Ali Soufan, an FBI interrogator of Abu Zubaydah, joins the torture debate on the NY Times op-ed page and explains that the Bush era enhanced interrogation techniques were unnecessary and ineffective. Torture doesn't work, and Mr. Soufan is today's darling of the reality-based community. However, based on earlier Times reporting and the DoJ Inspector General report Mr. Soufan is, well, misleading us.
So, the Times has run an op-ed that dovetails with their current agenda but is contradicted by other strong evidence and their own reporting - does anyone think we will see a clarification or follow-up? Neither do I.
Eventually patient readers will also find my rebuttal to Marcy Wheeler and Andrew Sullivan, who claim that these latest revelations bring down the whole legal structure crafted by the OLC memos. Not to jump ahead, but since the Soufan story is bogus, conclusions based on that story are also shaky. It's castles on sand and another day in reality-world.
Let's start with Mr. Soufan:
One of the most striking parts of the memos is the false premises on which they are based. The first, dated August 2002, grants authorization to use harsh interrogation techniques on a high-ranking terrorist, Abu Zubaydah, on the grounds that previous methods hadn’t been working. The next three memos cite the successes of those methods as a justification for their continued use.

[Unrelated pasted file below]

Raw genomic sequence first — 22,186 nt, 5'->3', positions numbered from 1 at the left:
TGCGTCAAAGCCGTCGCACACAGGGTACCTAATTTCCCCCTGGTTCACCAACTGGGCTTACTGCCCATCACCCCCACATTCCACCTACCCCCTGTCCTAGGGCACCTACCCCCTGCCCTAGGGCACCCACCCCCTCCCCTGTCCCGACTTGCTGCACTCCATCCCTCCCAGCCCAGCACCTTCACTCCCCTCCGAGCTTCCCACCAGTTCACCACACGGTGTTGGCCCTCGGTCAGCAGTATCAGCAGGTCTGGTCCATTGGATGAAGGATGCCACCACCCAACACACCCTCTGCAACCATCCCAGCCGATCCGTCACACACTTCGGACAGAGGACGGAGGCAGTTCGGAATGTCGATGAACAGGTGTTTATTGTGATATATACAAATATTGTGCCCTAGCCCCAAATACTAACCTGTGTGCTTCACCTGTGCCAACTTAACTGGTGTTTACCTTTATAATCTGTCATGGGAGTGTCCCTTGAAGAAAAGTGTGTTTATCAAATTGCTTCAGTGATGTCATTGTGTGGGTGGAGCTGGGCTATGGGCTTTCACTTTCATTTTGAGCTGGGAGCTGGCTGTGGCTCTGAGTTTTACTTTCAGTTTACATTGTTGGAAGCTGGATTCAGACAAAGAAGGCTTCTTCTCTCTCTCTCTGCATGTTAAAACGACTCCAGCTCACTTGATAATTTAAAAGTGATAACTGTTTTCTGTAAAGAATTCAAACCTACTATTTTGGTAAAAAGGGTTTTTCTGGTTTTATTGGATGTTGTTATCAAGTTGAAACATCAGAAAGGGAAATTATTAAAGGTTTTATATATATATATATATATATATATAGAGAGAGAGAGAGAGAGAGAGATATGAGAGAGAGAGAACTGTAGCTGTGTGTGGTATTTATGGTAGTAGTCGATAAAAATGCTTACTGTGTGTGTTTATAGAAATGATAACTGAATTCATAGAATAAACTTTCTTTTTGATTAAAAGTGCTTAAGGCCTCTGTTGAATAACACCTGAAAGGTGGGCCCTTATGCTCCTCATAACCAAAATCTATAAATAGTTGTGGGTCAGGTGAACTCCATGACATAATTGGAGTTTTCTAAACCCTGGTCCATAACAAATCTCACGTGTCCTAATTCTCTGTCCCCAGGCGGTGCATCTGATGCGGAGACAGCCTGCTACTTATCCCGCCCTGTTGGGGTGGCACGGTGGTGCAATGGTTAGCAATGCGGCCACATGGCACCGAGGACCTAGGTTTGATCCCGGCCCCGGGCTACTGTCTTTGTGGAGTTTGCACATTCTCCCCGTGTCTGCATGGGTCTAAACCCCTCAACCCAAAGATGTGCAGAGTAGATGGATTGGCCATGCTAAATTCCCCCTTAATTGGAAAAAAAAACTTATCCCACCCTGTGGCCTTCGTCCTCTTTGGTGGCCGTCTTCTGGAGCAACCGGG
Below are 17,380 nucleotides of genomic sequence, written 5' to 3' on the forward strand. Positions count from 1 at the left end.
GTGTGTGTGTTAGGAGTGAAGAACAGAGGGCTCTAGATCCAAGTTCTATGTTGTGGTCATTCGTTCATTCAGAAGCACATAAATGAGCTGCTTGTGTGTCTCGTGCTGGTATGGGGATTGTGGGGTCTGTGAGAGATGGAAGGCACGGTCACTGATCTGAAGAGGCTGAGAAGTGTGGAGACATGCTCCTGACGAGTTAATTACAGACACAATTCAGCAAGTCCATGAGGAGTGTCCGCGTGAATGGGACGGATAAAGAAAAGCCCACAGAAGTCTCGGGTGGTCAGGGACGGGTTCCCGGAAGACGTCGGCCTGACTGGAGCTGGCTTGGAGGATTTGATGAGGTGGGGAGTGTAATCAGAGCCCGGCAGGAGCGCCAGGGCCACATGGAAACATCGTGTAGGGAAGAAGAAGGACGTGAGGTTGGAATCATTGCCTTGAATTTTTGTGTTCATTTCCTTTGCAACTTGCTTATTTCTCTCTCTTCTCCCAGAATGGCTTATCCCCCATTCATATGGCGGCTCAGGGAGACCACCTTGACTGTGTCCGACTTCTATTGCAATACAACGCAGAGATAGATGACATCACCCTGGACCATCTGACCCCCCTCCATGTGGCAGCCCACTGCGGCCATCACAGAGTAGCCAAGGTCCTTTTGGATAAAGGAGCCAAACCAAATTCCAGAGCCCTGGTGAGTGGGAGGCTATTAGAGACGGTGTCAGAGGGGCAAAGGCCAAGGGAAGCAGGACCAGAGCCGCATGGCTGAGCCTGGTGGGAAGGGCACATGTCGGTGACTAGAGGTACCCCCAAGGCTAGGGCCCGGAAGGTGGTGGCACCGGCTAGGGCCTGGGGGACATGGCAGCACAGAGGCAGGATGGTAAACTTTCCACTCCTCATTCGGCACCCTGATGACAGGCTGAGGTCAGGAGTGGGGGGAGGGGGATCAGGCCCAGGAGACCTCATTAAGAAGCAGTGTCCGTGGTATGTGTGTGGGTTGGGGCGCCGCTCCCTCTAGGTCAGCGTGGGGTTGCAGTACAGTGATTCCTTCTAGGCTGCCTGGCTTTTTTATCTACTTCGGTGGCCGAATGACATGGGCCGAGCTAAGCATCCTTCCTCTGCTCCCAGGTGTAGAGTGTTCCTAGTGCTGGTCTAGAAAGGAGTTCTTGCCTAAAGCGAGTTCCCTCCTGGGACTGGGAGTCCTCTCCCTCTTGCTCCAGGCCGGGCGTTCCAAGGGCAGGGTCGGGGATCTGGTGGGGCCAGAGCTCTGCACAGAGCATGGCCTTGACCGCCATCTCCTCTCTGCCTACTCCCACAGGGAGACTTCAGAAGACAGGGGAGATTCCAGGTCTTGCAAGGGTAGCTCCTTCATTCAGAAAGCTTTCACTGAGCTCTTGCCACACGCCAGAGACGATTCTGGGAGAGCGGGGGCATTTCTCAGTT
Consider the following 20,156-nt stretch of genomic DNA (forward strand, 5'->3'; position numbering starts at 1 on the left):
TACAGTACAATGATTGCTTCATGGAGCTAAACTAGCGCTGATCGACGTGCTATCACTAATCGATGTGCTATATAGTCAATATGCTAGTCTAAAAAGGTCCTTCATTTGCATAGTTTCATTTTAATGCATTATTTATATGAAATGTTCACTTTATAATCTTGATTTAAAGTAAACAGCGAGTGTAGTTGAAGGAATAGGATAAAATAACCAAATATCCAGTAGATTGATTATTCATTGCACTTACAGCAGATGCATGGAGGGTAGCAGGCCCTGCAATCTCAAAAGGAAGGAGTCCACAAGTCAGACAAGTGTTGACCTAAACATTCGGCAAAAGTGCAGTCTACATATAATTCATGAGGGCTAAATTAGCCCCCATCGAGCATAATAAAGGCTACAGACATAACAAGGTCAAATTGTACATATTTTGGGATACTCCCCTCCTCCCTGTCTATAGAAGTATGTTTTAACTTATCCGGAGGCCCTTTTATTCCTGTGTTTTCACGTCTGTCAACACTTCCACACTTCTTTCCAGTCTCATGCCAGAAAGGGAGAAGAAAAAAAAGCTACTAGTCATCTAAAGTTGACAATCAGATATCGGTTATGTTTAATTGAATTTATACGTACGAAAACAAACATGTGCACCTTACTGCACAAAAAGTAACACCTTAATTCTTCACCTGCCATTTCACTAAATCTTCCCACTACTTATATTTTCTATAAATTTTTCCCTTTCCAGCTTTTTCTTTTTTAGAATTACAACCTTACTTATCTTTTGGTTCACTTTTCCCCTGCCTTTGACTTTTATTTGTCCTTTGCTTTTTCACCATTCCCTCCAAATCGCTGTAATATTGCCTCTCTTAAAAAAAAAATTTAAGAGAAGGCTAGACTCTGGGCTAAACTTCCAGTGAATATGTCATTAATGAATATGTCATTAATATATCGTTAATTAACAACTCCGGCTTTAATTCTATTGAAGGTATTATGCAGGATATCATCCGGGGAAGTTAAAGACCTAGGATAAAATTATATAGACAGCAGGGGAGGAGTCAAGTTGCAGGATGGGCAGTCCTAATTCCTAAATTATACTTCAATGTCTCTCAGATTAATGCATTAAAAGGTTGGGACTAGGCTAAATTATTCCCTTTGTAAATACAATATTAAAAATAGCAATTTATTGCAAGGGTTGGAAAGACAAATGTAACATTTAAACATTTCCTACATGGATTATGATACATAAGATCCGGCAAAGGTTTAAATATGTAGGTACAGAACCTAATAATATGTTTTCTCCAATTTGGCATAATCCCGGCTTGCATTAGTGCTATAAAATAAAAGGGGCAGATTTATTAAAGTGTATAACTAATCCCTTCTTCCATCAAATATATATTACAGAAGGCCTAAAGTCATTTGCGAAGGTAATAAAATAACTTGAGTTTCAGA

I guess there are different levels of "traditional" techniques - the DoJ IG report (p. 111 of 438) makes it clear that the FBI had concerns about the CIA-led approach from the outset, with one of the agents describing it as "borderline torture".
What "borderline torture" techniques are we talking about? The DoJ IG report has redactions, but this is from David Johnston, writing in the Sept 10 2006 Times:
WASHINGTON, Sept. 9 — Abu Zubaydah, the first Osama bin Laden henchman captured by the United States after the terrorist attacks of Sept. 11, 2001, was bloodied and feverish when a C.I.A. security team delivered him to a secret safe house in Thailand for interrogation in the early spring of 2002. Bullet fragments had ripped through his abdomen and groin during a firefight in Pakistan several days earlier when he had been captured.The events that unfolded at the safe house over the next few weeks proved to be fateful for the Bush administration. Within days, Mr. Zubaydah was being subjected to coercive interrogation techniques — he was stripped, held in an icy room and jarred by earsplittingly loud music — the genesis of practices later adopted by some within the military, and widely used by the Central Intelligence Agency in handling prominent terrorism suspects at secret overseas prisons.
The Times returned to Zubaydah last week and apparently believed that the unenhanced enhanced techniques were controversial:
His interrogation, according to multiple accounts, began in Pakistan and continued at the secret C.I.A. site in Thailand, with a traditional, rapport-building approach led by two F.B.I. agents, who even helped care for him as his gunshot wounds healed.